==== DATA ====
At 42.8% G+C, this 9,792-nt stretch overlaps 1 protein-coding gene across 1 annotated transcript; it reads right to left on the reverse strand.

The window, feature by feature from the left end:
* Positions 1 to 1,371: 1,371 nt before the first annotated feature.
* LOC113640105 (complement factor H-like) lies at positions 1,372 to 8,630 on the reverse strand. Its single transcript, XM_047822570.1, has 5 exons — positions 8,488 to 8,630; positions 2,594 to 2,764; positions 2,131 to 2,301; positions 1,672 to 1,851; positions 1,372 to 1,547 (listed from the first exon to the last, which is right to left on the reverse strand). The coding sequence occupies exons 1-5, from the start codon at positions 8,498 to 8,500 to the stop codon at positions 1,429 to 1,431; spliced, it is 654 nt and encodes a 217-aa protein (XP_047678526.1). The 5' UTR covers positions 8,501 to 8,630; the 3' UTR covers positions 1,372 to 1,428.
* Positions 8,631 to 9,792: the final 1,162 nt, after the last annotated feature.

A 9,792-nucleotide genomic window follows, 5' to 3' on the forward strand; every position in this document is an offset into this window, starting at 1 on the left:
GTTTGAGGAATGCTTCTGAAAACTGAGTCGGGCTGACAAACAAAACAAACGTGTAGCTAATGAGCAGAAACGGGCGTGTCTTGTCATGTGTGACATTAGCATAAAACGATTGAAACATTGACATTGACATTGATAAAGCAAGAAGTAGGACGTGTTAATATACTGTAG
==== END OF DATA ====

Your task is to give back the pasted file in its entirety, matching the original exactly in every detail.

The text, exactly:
At 42.8% G+C, this 9,792-nt stretch overlaps 1 protein-coding gene across 1 annotated transcript; it reads right to left on the reverse strand.

The window, feature by feature from the left end:
* Positions 1 to 1,371: 1,371 nt before the first annotated feature.
* LOC113640105 (complement factor H-like) lies at positions 1,372 to 8,630 on the reverse strand. Its single transcript, XM_047822570.1, has 5 exons — positions 8,488 to 8,630; positions 2,594 to 2,764; positions 2,131 to 2,301; positions 1,672 to 1,851; positions 1,372 to 1,547 (listed from the first exon to the last, which is right to left on the reverse strand). The coding sequence occupies exons 1-5, from the start codon at positions 8,498 to 8,500 to the stop codon at positions 1,429 to 1,431; spliced, it is 654 nt and encodes a 217-aa protein (XP_047678526.1). The 5' UTR covers positions 8,501 to 8,630; the 3' UTR covers positions 1,372 to 1,428.
* Positions 8,631 to 9,792: the final 1,162 nt, after the last annotated feature.

A 9,792-nucleotide genomic window follows, 5' to 3' on the forward strand; every position in this document is an offset into this window, starting at 1 on the left:
GTTTGAGGAATGCTTCTGAAAACTGAGTCGGGCTGACAAACAAAACAAACGTGTAGCTAATGAGCAGAAACGGGCGTGTCTTGTCATGTGTGACATTAGCATAAAACGATTGAAACATTGACATTGACATTGATAAAGCAAGAAGTAGGACGTGTTAATATACTGTAG